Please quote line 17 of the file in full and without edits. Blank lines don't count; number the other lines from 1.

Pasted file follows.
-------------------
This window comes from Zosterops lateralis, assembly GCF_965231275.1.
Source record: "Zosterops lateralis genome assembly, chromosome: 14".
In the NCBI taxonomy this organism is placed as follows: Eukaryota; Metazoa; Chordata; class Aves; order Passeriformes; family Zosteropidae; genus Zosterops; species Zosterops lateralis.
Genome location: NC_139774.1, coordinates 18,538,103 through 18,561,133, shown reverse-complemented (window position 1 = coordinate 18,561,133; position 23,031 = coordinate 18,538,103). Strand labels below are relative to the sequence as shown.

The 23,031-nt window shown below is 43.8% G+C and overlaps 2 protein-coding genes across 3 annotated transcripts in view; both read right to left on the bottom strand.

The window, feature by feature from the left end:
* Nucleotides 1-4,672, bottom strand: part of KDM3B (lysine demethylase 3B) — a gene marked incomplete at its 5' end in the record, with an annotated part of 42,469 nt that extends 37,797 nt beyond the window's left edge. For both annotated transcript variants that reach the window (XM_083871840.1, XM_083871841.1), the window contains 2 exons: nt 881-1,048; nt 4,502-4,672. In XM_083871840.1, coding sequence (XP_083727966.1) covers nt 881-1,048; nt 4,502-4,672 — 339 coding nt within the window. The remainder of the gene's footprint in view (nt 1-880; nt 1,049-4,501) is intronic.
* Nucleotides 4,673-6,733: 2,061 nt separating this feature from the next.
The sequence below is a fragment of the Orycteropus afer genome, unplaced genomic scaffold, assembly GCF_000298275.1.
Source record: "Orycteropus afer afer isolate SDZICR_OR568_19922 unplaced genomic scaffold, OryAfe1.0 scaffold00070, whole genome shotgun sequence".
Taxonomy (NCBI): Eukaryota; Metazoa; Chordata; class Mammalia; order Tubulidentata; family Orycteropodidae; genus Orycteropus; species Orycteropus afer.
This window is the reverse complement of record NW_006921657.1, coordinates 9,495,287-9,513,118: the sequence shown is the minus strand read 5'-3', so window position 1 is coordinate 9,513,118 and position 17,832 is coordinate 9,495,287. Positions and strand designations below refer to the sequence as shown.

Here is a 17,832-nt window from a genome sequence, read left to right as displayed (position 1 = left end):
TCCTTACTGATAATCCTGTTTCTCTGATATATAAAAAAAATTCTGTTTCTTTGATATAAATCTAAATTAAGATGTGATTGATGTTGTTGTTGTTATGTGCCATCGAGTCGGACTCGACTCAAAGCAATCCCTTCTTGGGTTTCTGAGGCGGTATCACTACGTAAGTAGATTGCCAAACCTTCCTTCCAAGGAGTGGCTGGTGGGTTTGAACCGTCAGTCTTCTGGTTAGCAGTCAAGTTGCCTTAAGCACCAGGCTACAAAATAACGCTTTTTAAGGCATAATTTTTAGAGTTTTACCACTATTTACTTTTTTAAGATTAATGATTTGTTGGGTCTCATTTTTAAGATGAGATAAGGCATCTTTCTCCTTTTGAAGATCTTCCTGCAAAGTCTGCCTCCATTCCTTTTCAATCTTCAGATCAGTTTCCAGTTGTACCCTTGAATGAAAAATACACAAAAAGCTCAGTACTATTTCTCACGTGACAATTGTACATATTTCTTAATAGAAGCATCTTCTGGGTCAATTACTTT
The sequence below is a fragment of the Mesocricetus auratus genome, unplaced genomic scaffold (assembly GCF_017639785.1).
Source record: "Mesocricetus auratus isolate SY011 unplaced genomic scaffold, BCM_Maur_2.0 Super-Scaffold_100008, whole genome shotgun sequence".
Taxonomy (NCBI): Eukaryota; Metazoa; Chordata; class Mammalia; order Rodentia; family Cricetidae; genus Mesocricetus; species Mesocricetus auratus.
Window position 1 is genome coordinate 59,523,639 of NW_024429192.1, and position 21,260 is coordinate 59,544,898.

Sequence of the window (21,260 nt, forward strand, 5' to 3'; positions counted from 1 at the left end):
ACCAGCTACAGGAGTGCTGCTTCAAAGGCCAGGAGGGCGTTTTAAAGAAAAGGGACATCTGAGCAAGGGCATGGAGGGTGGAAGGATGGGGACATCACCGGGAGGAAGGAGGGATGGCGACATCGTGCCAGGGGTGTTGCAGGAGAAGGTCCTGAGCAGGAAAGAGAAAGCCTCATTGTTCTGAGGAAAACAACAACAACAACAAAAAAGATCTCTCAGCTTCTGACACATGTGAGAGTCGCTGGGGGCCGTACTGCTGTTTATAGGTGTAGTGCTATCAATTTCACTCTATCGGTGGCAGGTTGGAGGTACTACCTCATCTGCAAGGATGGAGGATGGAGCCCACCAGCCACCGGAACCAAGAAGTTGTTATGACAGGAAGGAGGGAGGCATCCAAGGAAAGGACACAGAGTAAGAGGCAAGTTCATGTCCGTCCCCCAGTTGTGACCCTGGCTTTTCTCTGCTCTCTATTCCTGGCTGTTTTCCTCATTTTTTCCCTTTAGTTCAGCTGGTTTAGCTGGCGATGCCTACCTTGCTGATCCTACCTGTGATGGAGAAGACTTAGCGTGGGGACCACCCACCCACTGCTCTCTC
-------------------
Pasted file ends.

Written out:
Taxonomy (NCBI): Eukaryota; Metazoa; Chordata; class Mammalia; order Rodentia; family Cricetidae; genus Mesocricetus; species Mesocricetus auratus.